Showing posts with label never too late. Show all posts
Showing posts with label never too late. Show all posts

Monday, August 17, 2015

I'm too . . .

This last week I spent some time with a group of want-to-be-writers. And why were they want-to-be-writers and not writers? Good question!

The reasons were many. Some had felt a desire when they were younger, but somehow they had felt they hadn't lived long enough at that time to have something to say.

That didn't stop the six-year old from the UK, Christopher Beale, who had his 1,500-word, five chapter novel published. And he's not alone in being a young writer. There is Christopher Paolini, a bestselling novelist of a fantasy series who started the series when he was 15. And Flavia Bujor who wrote her first book at age 12, The Prophecy of the Stones. All three thought they had plenty to say and that age shouldn't be a factor.

In this group there were also, surprisingly enough, the people who felt they should have done it when they were younger, but now they were too old. Too old! Laura Ingalls Wilder author of Little House on the Prairie didn't start writing until she retired at age 65. Frank McCourt, author of Angela's Ashes was 66. But the oldest first-time published author award goes to Bertha Wood who had her first book, Fresh Air and Fun: The Story of a Blackpool Holiday Camp published when she was 100 years old.

So it's really not age that keeps one from writing. It's fear. I don't want to downplay the fear, because it is a challenge to put yourself out there in written form for others to read, but everyone faces fear. Yep, each and everyone of us has a fear or had has a fear to overcome. And you know what, the best way to overcome that fear is by facing it head on and moving forward. So if you are someone who is too young or too old or just too afraid to write your story, now is the time to begin.

According to Julia Cameron: "The grace to be a beginner is always the best prayer for an artist. The beginner's humility and openness lead to exploration. Exploration leads to accomplishment. All of it begins at the beginning, with the first small and scary step."

Writers on the Move will be there, holding your hand for each step. We've got you.

D. Jean Quarles is a writer of Women's Fiction and a co-author of a Young Adult Science Fiction Series. Her latest book, House of Glass, Book 2 of The Exodus Series was written with coauthor, Austine Etcheverry.

D. Jean loves to tell stories of personal growth – where success has nothing to do with money or fame, but of living life to the fullest. She is also the author of the novels: Rocky's Mountains, Fire in the Hole, and Perception. The Mermaid, an award winning short story was published in the anthology, Tales from a Sweltering City.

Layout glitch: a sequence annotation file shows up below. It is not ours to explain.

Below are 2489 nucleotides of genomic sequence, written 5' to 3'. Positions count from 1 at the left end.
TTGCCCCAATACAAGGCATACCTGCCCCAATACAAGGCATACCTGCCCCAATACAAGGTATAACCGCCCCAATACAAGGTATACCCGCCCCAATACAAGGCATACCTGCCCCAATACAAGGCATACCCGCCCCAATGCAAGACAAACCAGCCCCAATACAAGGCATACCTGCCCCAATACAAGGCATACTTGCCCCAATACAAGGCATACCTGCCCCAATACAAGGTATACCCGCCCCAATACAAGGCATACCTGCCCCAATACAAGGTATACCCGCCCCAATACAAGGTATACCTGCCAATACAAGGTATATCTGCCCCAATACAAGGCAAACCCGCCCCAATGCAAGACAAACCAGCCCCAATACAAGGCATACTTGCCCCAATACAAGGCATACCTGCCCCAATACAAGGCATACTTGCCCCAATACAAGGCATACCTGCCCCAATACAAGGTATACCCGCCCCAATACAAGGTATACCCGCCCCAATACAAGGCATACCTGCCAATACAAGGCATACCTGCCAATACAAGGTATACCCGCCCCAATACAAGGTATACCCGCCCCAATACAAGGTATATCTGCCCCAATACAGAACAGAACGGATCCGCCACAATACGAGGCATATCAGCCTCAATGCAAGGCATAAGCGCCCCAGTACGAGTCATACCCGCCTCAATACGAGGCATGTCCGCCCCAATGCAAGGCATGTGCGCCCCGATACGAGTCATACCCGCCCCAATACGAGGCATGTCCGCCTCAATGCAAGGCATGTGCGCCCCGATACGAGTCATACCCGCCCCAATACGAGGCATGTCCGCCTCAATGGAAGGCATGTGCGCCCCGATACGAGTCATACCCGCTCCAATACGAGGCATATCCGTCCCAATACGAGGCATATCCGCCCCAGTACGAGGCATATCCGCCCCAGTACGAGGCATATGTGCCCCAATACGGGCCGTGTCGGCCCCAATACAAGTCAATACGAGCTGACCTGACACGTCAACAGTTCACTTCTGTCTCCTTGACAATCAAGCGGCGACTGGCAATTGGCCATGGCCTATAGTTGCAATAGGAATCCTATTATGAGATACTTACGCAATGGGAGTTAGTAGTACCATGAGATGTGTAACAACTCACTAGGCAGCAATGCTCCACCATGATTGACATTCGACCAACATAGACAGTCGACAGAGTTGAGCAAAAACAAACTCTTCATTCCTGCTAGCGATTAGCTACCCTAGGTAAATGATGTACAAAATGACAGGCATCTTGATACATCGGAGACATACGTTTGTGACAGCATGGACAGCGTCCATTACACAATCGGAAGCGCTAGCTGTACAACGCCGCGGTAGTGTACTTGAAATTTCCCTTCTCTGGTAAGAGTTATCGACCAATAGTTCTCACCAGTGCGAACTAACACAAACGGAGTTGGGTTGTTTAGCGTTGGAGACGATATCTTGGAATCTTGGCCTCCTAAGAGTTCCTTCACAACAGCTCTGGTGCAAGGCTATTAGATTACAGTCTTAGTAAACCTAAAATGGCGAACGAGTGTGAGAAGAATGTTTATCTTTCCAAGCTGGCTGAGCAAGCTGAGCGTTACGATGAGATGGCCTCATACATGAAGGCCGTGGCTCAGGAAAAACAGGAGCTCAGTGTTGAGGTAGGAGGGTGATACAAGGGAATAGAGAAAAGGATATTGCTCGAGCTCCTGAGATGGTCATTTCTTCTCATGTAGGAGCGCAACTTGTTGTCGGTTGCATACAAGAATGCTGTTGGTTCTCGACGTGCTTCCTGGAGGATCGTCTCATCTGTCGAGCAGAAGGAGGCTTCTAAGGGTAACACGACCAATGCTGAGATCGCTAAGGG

She is a wife, mother, grandmother and business coach. In her free time . . . ha! ha! ha! Anyway, you can find more about D. Jean Quarles, her writing and her books at her website at                                      

You can also follower her at or on Facebook.

Tuesday, January 27, 2015

It's Never Too Late! Beginning a Writing Career Later in Life

Julia Child wrote her first cookbook at age 50.

Selling 50 million copies around the world, Richard Adams published Watership Down in his early 50's.

Laura Ingalls Wilder was 65 when she published her first "Little House" books.

After raising her family, Harriet Doerr finished her education, and at age 73, wrote Stones for Ibarra, reminiscent of her life in a Mexican mining town.

It's not time to wind down. It's time to get going! It's all about perspective. If you want to write, you will. You just need to know you can be successful, no matter your age.

Points to inspire:

  • Experience. You've accumulated a life time of it. You have something to offer whether it is a self-help book, novel, or magazine articles. Struggles and obstacles combined with creativity can have amazing results. Charles Dickens' experiences working in a factory as a youth is portrayed throughout his writing.
       Do you love to travel? Write about it! Gardening? Write about it! Cooking? 
       Write about it!
  • Education. Don't have it? Don't worry. It's not a necessity to have a college degree in order to be a successful author. Mark Twain, H. G. Wells, and Jack London did not have a college degree. Neither did Maya Angelou, Ray Bradbury, or Agatha Christie. Today, we are fortunate to have the internet. There are free and affordable online courses available to acquire writing skills and learn more about your niche. 
  • Timing. Linda Welch had a character in her mind for years. It wasn't until she arrived in the mountains of Utah, years after leaving her homeland of England and acclimating to life in America, did her character find a story.
Photo credit: DavidTurnbull / Foter / CC BY

  • Perspective. Do you believe in yourself? Will you follow your dreams?

Anita Bruzzese, a writer who specializes in taking control of your career says:
Most notable among the people I interviewed was their “can-do” attitude; they were willing to stretch outside their comfort zone, excited to explore new options and weren’t afraid to admit what they didn’t know. 
Don't hit a dead end because you think it's too late. Even if you don't have the support or encouragement from friends or family, go for it anyway. 

What are you waiting for? Get started today.


 After raising and homeschooling her 8 children and teaching art classes for 10 years, Kathy has found time to pursue freelance writing. She enjoys writing magazine articles and more recently had her story, "One of a Kind", published in The Kids' ArkYou can find her passion to bring encouragement and hope to people of all ages at When It Hurts

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